9 CEOS WGISS-21 12 February 2014 9 Why Now? Critical to USGEO –six near term opportunities Uncoordinated development leads to inefficiencies, incompatibilities, and duplication of effort. Integration of data among systems is needed to answer questions that address diverse societal benefits Increased efficiency is needed to handle the expected exponential increase in data volumes that will occur over the next decade Societal Benefits Improve weather forecasting Reduce Loss of Life and Property from Disasters Protect and Monitor our Ocean Resources Understand, Assess, Predict, Mitigate and Adapt to Climate Variability and Change Support Sustainable Agriculture and Combat Land Degradation Understand the Effect of Environmental Factors on Human Health & Well Being Develop the Capacity to Make Ecological Forecasts Protect and Monitor Water Resources Monitor and Manage Energy Resources
10 CEOS WGISS-21 12 February 2014 Vision System of systems – a framework to effectively and efficiently integrate NOAAs many systems Minimize impact on legacy systems Utilize standards: –Adopt, adapt and only reluctantly create –Emphasis on flexibility Work towards a service- oriented architecture
11 CEOS WGISS-21 12 February 2014 Approach Standards –Adopt, adapt and only as a last resort, create –Open, inclusive process for adoption –Inclusive not exclusive use of standards Service Oriented Architecture Reference: Federal CIO Council, Jan 06 "Services and Components Based Architectures: A Strategic Guide for Implementing Distributed and Reusable Components and Services in the Federal Government"
12 CEOS WGISS-21 12 February 2014 Standards Standard names and terminology Metadata standards –FGDC and ISO 19115 w/ remote sensing extensions, Format standards –XML Schemas, Spatial Databases (SQL), data formats (WMO, NetCDF, HDF, etc.) Open Geospatial Consortium (OGC) standards: –Features, Coverage (data), Geographic Markup Language Web Services Standards (World Wide Web Consortium)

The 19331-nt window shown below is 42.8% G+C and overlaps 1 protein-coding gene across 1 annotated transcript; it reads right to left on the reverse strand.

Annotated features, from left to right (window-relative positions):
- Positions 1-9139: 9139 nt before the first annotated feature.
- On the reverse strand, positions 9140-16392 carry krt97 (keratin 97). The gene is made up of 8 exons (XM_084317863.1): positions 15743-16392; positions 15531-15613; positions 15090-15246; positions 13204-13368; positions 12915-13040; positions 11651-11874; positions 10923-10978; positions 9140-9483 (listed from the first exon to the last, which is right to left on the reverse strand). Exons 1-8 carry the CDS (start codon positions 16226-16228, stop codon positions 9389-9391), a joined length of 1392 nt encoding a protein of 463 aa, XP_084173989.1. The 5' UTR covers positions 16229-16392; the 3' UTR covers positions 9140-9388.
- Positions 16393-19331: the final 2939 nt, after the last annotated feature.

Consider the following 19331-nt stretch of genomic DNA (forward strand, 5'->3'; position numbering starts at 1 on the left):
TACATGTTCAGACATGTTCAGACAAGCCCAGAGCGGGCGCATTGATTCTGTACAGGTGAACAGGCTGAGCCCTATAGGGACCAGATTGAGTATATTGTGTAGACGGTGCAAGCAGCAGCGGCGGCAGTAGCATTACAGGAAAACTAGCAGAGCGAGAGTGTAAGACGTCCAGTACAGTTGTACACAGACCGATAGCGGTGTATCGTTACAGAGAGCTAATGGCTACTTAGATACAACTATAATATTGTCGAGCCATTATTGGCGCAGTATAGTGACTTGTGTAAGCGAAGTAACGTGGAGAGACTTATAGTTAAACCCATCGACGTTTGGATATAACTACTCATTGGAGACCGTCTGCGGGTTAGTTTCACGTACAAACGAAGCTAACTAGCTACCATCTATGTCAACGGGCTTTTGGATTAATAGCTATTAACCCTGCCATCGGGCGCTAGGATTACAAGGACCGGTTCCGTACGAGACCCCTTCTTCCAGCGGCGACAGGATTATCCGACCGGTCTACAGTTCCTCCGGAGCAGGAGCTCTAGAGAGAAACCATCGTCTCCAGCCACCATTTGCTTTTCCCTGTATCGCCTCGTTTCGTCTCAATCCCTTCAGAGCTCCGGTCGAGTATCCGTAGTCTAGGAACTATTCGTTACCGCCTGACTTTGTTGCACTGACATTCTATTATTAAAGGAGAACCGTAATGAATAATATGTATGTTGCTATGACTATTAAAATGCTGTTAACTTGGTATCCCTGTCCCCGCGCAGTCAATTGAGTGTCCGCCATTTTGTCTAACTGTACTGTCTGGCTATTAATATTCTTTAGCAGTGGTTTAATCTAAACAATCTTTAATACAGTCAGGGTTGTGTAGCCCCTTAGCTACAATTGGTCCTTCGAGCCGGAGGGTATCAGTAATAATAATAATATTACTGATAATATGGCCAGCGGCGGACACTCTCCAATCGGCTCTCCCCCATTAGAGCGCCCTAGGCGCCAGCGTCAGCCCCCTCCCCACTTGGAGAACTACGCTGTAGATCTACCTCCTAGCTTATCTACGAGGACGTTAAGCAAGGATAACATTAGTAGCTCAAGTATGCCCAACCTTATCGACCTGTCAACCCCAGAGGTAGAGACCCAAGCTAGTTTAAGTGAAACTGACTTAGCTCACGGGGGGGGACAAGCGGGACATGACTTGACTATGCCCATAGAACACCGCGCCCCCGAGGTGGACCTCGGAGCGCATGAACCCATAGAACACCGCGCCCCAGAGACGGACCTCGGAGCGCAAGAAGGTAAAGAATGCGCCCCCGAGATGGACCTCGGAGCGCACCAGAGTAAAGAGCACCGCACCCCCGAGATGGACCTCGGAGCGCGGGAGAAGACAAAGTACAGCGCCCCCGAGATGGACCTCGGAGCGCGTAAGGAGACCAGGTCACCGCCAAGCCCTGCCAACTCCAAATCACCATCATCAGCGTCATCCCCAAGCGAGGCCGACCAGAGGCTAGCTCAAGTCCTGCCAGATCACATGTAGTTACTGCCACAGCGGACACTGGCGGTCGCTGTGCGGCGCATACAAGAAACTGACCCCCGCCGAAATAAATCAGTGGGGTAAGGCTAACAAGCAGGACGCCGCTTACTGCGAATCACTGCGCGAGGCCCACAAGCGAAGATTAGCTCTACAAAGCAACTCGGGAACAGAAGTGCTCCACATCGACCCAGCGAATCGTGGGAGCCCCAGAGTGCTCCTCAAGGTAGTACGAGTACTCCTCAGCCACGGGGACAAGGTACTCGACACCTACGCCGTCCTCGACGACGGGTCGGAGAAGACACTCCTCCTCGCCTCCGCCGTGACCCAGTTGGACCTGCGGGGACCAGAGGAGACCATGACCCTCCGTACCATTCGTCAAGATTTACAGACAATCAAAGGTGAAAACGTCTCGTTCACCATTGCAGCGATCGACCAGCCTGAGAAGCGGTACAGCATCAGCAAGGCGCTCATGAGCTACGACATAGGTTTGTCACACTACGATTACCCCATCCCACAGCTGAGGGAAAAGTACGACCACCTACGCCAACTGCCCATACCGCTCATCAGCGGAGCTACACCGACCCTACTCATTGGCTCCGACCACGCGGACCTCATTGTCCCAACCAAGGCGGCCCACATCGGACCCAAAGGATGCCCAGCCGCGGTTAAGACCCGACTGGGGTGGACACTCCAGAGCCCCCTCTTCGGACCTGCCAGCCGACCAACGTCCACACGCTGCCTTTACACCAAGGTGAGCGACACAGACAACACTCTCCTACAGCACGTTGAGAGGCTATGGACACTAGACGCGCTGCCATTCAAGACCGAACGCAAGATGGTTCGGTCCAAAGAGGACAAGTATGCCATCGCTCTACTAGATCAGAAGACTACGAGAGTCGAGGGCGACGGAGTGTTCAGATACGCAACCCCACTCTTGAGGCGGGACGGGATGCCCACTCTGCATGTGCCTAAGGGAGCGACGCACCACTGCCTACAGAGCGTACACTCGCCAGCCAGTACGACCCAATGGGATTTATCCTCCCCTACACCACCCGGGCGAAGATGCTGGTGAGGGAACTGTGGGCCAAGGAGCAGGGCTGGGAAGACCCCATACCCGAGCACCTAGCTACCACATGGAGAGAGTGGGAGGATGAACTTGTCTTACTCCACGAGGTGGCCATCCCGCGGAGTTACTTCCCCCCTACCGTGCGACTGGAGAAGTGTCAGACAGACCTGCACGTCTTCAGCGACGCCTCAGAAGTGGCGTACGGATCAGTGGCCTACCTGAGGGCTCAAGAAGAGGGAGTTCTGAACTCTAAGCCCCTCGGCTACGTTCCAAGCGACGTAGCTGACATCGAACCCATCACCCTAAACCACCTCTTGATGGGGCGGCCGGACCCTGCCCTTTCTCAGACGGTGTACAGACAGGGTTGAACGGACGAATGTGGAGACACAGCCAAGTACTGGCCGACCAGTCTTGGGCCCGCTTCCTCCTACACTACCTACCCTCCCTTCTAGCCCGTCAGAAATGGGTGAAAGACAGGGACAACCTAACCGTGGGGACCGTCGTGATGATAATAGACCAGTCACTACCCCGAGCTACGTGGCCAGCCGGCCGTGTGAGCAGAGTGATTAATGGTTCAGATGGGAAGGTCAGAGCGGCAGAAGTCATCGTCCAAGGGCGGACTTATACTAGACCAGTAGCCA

13 CEOS WGISS-21 12 February 2014 Service-Oriented Architecture Under an SOA, capabilities are built one at a time to create Web Services The fabric of the SOA is built upon standards for: –discovery (e.g. CF, FGDC, OGC, ISO) –transport (e.g. HTTP, FTP, OPeNDAP, Grid) –use (e.g. netCDF, HTML, OGC, etc.) Can be tightly coupled (SOAP) or loosely coupled (REST)
15 CEOS WGISS-21 12 February 2014 Key Development Strategies Maintain and minimize impact on legacy systems Evolutionary development through pilot projects Coordinate activities through Structural Data Types –Grids, time-series, moving-sensor multi-dimensional, profiles, trajectories, geospatial framework, point data and metadata
16 CEOS WGISS-21 12 February 2014 Project Management Undersecretary for Atmosphere and Oceans DMIT Data Management Integration Team NOSC NOAA Observing System Council (NOAA CIO Member) DMC NOAA Data Management Committee (CIO Council Co-Chair) NOAA Goal Theme: Weather & Water NOAA Goal Theme: Ecosystems NOAA Goal Theme: Commerce & Transportation NOAA Goal Theme: Climate
17 CEOS WGISS-21 12 February 2014 Future Direction - Priorities FY07 Work with scientists/data system managers to assess requirements and systems –Develop enterprise architecture and GEO IDE Implementation Plan –Implement standards process –Active out-reach activities- inclusive (CEOS WGISS) FY08/09 Incrementally execute work packages –Develop data standards and interoperability mechanisms, e.g., translators and directory services –Direct, test and evaluate changes being made to data management systems FY10/11 Re-evaluate architecture related to new data systems (across NOAA & with national /international partners)
18 CEOS WGISS-21 12 February 2014 Conclusions NOAA faces daunting challenges of vastly increasing data volumes and an increasing need for interdisciplinary use of data NOAA is committed to enhancing access and ensuring data and products of enduring value are preserved for future generations NOAA has initiated several activities to actively respond to these challenges. GEO-IDE is a key component